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Five years on, 22,000 workers in Britain are at work on Hinkley Point C

By Hinkley Point C media team | Posted September 29, 2021

Five years on, 22,000 workers in Britain are at work on Hinkley Point C

Five years after getting the go-ahead, the number of people across Britain working on the Hinkley Point C power station has reached 22,000. The growing number includes 6,300 on site, compared to just 1,500 at the height of the pandemic last year.

Final contracts for Hinkley Point C were signed on September 29, 2016. Since then, 3,600 British companies have won contracts on the project. This includes more than 400 businesses in the North of England where spending so far has already topped £1.2bn. The firms include many large and small companies like Blackburn-based Assystem , Darchem on Teesside or Kaefer in Jarrow. By the end of the project £18bn will have been spent with British businesses.

The nuclear power station will be essential in helping Britain achieve net zero emissions by providing reliable low carbon electricity to meet 7% of the country’s needs, working alongside wind and solar generation in place of fossil fuels like coal and gas.

Project progress 

  • The next prefabricated 17m high section of the first reactor building is complete and ready to be lifted into place by Big Carl 
  • Work to build the 16m high floor for the first turbine and generator is under way, ready for the world’s most powerful “Arabelle” turbine which arrives later this year. Each turbine can produce more than 3% of the nation’s electricity, enough for more than 3m homes
  • 3.5 miles of cooling tunnels have been completed and six 5,000 tonne water intake heads are ready for installation
  • Work to install the 230 miles of pipes and 5,500 miles of cables is underway
  • Training for the first cohort of power station operators has begun
  • The country’s first “T-pylons” have been installed for the station’s 35-mile grid connection   


Jobs and skills 

  • Around 22,000 people in Britain are now working on the project - with suppliers and contractors in every part of the country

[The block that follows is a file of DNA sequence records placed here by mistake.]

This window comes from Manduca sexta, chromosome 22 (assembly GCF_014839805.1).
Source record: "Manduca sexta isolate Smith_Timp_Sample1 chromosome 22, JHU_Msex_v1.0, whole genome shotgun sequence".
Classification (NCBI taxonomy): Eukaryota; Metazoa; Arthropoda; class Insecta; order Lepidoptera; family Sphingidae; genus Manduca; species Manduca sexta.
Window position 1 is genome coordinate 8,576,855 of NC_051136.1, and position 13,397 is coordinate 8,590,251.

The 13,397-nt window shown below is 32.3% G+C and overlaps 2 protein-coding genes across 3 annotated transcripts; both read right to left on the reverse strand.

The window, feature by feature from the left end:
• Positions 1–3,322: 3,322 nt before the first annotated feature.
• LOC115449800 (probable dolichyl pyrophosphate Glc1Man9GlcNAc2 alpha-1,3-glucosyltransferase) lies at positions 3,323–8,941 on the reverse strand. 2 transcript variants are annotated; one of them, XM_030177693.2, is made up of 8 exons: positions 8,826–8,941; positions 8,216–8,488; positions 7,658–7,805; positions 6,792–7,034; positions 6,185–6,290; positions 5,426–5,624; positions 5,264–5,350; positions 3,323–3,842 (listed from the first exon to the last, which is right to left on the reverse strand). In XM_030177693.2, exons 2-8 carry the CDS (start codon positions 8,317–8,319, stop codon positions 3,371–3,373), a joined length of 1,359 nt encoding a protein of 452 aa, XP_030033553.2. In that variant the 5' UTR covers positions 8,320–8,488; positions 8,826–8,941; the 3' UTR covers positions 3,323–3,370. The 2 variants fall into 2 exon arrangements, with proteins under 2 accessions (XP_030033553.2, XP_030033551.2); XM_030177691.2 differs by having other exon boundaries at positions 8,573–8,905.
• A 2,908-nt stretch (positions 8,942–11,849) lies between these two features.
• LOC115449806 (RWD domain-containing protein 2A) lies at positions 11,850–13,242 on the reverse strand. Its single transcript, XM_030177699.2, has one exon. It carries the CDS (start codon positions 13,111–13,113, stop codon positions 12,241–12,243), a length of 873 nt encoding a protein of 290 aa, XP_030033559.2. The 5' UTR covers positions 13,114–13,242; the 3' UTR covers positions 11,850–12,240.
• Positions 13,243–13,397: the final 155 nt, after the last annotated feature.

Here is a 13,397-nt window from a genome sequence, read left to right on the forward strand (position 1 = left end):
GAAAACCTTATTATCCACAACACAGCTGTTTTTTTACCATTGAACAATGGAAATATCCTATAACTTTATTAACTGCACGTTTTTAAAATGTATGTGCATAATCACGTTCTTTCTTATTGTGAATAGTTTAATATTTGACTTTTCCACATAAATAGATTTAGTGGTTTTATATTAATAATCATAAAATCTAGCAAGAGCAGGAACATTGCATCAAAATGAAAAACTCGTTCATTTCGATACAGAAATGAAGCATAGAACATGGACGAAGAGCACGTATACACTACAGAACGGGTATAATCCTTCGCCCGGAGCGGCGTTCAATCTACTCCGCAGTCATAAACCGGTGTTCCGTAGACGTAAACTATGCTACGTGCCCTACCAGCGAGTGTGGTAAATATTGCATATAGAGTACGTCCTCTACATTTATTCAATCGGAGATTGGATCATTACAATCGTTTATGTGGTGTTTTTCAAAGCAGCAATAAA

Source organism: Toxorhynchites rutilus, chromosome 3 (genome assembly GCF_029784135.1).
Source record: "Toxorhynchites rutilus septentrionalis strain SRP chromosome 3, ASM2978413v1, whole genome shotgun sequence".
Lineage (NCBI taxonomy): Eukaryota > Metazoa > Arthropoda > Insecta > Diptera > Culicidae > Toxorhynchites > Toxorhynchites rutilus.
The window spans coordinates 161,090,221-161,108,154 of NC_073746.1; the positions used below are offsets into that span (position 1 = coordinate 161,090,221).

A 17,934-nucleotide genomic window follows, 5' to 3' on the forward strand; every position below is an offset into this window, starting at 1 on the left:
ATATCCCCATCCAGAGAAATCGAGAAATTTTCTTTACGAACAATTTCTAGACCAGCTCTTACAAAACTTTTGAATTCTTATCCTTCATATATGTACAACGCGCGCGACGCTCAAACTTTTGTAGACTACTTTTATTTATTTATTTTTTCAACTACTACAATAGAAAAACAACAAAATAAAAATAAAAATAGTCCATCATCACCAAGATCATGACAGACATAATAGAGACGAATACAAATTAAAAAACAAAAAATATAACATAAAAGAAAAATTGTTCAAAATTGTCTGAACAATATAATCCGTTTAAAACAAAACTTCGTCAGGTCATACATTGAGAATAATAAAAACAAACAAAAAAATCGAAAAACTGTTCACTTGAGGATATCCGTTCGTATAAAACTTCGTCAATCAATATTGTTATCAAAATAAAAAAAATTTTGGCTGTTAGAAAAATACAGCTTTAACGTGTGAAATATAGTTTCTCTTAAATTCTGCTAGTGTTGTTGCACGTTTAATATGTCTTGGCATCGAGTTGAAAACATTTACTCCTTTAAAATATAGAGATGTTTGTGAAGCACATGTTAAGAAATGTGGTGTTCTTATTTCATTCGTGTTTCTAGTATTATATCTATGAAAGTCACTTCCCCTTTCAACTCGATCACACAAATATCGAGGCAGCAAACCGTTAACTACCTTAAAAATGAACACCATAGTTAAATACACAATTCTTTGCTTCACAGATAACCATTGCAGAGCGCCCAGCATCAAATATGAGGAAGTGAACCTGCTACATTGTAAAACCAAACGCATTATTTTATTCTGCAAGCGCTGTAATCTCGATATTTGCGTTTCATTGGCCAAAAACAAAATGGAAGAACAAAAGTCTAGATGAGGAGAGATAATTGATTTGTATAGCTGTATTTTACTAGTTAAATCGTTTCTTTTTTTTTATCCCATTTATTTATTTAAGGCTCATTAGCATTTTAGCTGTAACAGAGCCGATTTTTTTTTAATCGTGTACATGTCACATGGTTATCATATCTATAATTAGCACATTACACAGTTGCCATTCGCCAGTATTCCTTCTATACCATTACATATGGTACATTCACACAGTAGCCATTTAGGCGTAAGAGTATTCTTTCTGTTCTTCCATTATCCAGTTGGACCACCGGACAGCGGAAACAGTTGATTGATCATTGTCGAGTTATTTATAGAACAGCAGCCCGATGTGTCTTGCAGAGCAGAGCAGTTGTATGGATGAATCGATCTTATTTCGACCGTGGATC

• During construction, 74,000 people in Britain are due to work on the project 
  • Numbers on site are due to increase to around 8,500 in the next 18 months  
  • 800 apprentices have been trained so far  
  • Hinkley Point C has worked with trades unions and colleges to fill skills shortages and bring new people into the construction and nuclear industries, with new training centres for welders, electricians, construction workers and nuclear specialists 

Hinkley Point C and its suppliers are using factory construction and innovation to increase quality and productivity – with big gains between the first unit and unit two. They are ready to replicate these benefits with the near identical design for Sizewell C in Suffolk.  

Managing Director Stuart Crooks said: “Hinkley Point  C is essential in the fight against climate change and for Britain’s energy security. It is delivering on its promise of boosting British jobs, skills and industry right across the country.  

“Covid-19 has challenged the project and its suppliers and I am proud of the enormous efforts made to keep the site safe and moving ahead. As we emerge from the worst of the pandemic, we can now create more jobs as we step up construction and manufacturing for the next phase of the project.” 

Unite National Officer for Construction, Jerry Swain said: "Hinkley Point is the most significant construction project in a generation, as it is fundamental to the UK's future energy policy. It is essential that the lessons learnt and the skills developed at Hinkley are not allowed to be lost in the sands of time. To avoid this, the government must urgently make a decision to support the development of Sizewell C, so workers with their skills and experience can bridge across to this project, which is also essential to meet the UK's future energy needs."

Charlotte Childs, GMB National Officer for Construction and Engineering, said: ''GMB are proud to have been involved in HPC from the start, lobbying the government at the time to ensure that HPC became a reality. We have worked with EDF to make HPC not only a project delivered by highly skilled, unionised workers but to ensure a legacy of jobs and training that creates the next generation of engineering and construction workers. The UK energy market needs new nuclear projects to ensure supply stability through to and beyond its net zero targets. GMB are unapologetic advocates for new nuclear projects like Hinkley Point C and the upcoming Sizewell C. A just transition needs to have nuclear in the mix and these projects benefit our UK workforce and the communities they are built beside.'' 

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